V Sloveniji je bila z zadnjo spremembo Zakona o kmetijstvu v letu 2014 uvedena prepoved nove kategorije nedovoljenih ravnanj v verigah preskrbe s hrano, in sicer dejanj s strani pogodbene stranke z znatno tržno močjo (na osnovi obsega ali vrednosti prodaje), ki so v nasprotju z dobrimi poslovni običaji. Kot primere takšnih ravnanj zakon navaja nespoštovanje predpisanih plačilnih rokov, vsiljevanje pogojev, dodatnih plačil, nepoštenih dobavnih pogojev, dodatnih plačil, zahtevanje popustov in podobno. Na podlagi zakona je pogodba je v delu, ki vsebuje tovrstna nedovoljena ravnanja, nična.

Za učinkovito uveljavljanje navedene prepovedi je sprememba zakona prinesla tudi institut varuha odnosov v verigi preskrbe s prehrano (“Ombudsman”), čigar poglavitne naloge so spremljanje odnosov v verigi preskrbe s hrano, objavljanje primerov dobrih poslovnih praks in priglasitev slabih in morebitnih nedovoljenih praks Javni agenciji Republike Slovenije za varstvo konkurence (“AVK”). Trenutno še ni znano kako bo sodelovanje med Ombudsmanom in AVK potekalo v praksi ter ali bo ostalo izvrševanje pravil o konkurenčnem pravu in pravil o nedovoljenih ravnanjih v verigi preskrbe s hrano do zadovoljive mere tudi ločeno.

Pogled naprej

Medtem ko je za podjetja in njihove svetovalce pri sklepanju pogodb o dobavi upoštevanje konkurenčno-pravnih omejitev doslej bržkone že v navadi, bodo odslej morali biti pozorni tudi na pravila o NPP, ki bodo prag previdnosti in skrbnosti dvignila. Pomanjkanje izkušenj in prakse z interpretacijo novih pravil bo zagotovo povzročalo (začetne) težave, zaradi česar je na zakonodajalcu in izvrševalcih navedenih pravil dolžnost, da stanje negotovosti na strani zasebnega sektorja prepoznajo ter hkrati čimprej poskrbijo tudi za predvidljivost in transparentnost izvrševanja navedenih pravil.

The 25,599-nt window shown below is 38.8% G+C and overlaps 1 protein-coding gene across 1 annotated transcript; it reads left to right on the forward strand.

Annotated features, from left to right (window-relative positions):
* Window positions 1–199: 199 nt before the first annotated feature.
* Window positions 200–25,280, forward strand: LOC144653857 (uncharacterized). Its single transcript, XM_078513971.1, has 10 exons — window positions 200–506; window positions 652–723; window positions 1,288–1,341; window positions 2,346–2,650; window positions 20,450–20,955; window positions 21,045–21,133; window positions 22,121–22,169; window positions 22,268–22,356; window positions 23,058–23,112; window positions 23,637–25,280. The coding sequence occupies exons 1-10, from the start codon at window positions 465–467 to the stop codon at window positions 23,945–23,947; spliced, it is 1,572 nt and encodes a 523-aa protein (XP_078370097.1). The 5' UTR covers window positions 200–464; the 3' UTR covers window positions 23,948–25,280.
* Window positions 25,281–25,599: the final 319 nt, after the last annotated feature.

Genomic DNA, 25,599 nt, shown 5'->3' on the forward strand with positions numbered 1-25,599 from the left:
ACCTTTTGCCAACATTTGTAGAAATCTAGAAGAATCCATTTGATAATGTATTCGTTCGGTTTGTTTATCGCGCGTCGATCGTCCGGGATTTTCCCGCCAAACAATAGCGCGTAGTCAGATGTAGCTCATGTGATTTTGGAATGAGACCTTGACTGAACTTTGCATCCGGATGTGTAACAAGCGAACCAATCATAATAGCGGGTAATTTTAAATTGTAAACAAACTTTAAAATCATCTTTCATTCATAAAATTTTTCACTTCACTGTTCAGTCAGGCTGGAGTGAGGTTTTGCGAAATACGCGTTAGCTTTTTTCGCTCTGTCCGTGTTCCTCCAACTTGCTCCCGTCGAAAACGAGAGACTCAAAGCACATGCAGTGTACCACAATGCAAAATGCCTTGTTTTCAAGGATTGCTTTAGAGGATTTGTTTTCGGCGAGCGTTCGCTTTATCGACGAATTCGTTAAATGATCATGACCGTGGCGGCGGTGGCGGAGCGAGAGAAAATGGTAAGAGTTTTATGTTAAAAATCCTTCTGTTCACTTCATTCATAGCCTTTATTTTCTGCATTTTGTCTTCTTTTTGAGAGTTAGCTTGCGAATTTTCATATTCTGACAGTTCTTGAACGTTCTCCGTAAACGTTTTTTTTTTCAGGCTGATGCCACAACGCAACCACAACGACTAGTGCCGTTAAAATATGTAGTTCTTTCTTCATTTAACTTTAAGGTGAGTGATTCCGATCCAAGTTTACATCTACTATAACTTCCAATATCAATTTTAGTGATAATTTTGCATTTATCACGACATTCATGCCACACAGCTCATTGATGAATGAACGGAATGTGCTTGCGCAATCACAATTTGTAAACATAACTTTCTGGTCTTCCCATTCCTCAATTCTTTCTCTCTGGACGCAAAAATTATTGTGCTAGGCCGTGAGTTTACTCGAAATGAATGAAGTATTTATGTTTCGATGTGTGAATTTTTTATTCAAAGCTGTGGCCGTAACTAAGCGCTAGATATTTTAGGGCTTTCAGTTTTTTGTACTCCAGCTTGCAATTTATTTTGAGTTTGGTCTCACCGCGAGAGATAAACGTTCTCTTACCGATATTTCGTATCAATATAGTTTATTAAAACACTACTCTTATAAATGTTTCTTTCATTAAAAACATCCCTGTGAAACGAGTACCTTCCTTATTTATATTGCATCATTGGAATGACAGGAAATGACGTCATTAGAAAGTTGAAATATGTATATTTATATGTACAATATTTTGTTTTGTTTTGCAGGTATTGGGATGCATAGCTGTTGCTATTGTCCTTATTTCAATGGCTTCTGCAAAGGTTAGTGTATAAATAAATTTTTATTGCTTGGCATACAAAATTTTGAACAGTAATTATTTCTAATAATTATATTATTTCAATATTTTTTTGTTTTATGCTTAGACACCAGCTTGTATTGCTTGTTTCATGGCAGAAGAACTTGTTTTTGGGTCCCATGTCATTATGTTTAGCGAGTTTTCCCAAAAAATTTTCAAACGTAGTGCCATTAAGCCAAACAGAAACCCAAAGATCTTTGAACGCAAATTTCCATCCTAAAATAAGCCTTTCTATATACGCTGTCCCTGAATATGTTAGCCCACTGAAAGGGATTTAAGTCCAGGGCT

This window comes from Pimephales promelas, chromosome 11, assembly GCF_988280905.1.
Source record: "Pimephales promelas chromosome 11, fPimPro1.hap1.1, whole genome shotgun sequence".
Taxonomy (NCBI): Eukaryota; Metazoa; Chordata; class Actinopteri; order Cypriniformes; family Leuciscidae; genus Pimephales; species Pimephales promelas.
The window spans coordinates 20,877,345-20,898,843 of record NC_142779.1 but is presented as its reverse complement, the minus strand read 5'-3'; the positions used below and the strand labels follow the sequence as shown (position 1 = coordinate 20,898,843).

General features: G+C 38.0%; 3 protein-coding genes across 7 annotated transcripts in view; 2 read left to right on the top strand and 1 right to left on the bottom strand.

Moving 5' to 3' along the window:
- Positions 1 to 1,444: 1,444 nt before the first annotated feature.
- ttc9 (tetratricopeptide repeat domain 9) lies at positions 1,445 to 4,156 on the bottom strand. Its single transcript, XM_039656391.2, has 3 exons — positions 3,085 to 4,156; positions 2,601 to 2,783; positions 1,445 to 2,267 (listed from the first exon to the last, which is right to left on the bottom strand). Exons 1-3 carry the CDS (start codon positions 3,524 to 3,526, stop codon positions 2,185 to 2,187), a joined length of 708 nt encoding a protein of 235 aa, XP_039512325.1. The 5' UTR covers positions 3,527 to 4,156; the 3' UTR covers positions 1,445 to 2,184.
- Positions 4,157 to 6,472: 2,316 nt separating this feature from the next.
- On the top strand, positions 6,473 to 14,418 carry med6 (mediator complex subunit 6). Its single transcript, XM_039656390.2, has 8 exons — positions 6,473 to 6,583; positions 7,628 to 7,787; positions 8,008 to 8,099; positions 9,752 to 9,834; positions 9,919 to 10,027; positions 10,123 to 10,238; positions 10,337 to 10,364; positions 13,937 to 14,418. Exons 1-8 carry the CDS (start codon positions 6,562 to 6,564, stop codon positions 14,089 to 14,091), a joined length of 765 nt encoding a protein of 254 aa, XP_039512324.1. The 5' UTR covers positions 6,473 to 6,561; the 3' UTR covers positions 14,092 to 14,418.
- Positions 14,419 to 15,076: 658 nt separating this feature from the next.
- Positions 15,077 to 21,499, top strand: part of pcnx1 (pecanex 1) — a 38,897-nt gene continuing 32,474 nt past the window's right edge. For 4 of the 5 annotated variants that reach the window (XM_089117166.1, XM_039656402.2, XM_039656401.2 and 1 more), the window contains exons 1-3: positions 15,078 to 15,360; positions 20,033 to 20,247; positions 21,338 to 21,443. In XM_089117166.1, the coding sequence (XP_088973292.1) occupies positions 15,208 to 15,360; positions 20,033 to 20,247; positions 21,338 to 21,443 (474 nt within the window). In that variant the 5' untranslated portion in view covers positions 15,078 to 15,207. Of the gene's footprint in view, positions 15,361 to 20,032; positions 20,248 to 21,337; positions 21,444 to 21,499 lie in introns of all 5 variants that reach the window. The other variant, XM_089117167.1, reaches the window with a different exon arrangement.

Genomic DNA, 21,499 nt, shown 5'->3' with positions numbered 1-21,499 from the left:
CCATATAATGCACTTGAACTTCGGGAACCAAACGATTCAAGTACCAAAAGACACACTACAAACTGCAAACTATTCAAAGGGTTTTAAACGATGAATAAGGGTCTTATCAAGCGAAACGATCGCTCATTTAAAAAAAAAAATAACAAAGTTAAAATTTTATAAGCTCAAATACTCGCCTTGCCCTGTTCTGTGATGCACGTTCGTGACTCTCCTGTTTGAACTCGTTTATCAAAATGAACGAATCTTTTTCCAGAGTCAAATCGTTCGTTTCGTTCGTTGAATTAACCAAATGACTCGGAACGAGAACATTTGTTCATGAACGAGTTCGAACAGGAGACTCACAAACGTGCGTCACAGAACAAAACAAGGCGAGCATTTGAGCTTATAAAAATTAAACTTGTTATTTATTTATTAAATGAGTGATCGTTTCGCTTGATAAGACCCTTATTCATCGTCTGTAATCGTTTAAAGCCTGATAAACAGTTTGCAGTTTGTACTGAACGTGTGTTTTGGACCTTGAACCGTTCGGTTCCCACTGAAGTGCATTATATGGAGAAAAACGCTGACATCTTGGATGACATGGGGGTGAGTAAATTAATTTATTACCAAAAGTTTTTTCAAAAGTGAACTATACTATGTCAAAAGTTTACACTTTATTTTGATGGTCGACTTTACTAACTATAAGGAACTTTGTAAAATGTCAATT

Medtem ko je za podjetja in njihove svetovalce pri sklepanju pogodb o dobavi upoštevan-je konkurenčno-pravnih omejitev doslej bržkone že v navadi, bodo odslej morali biti pozorni tudi na pravila o NPP, ki bodo prag previdnosti in skrbnosti dvignila. Pomanjkanje izkušenj in prakse z interpretacijo novih pravil bo zagotovo povzročalo (začetne) težave, zaradi česar je na zakonodajalcu in izvrševalcih navedenih pravil dolžnost, da stanje negotovosti na strani zasebnega sektorja prepoznajo ter hkrati čimprej poskrbijo tudi za predvidljivost in transparentnost izvrševanja navedenih pravil.

1

Nekaj primerov takšnih sektorskih preiskav: Nemčija, BKA: Sektoruntersuchung “Nachfragemarkt im Lebensmitteleinzelhandel” (2014); Slovenija, AVK: Preiskava sektorja prehrane (2014); Avstrija, BWB: “Allgemeine Untersuchung des österreichischen Lebensmittelhandels unter besonderer Berücksichtigung des Aspekts der Nachfragemacht” (2007); Evropska komisija: ” The economic impact of modern retail on choice and innovation in the EU food sector”.(2014).(2014).
2
Communication from the Commission to the European Parliament, the Council, the European Economic and Social Committee and the Committee of the Regions: Tackling unfair trading practices in the business-to-business food supply chain, 15. julij 2014, stran 5.
3
O takšni določitev relevantnega trga , IV/M.803 — Rewa/Billa (1996), para 14; COMP/M.2161 — Ahold/Superdiplo (2000), para 21.
4
O tem, kakšne kršitve zlorabe prevladujočega položaja so bile na trgu oskrbe s prehrano ugotovljene v različnih evropskih uradih za varstvo konkurence, je mogoče prebrati v ECN Report on competition law enforcement and market monitoring activities by European competition authorities in the food sector, 2012.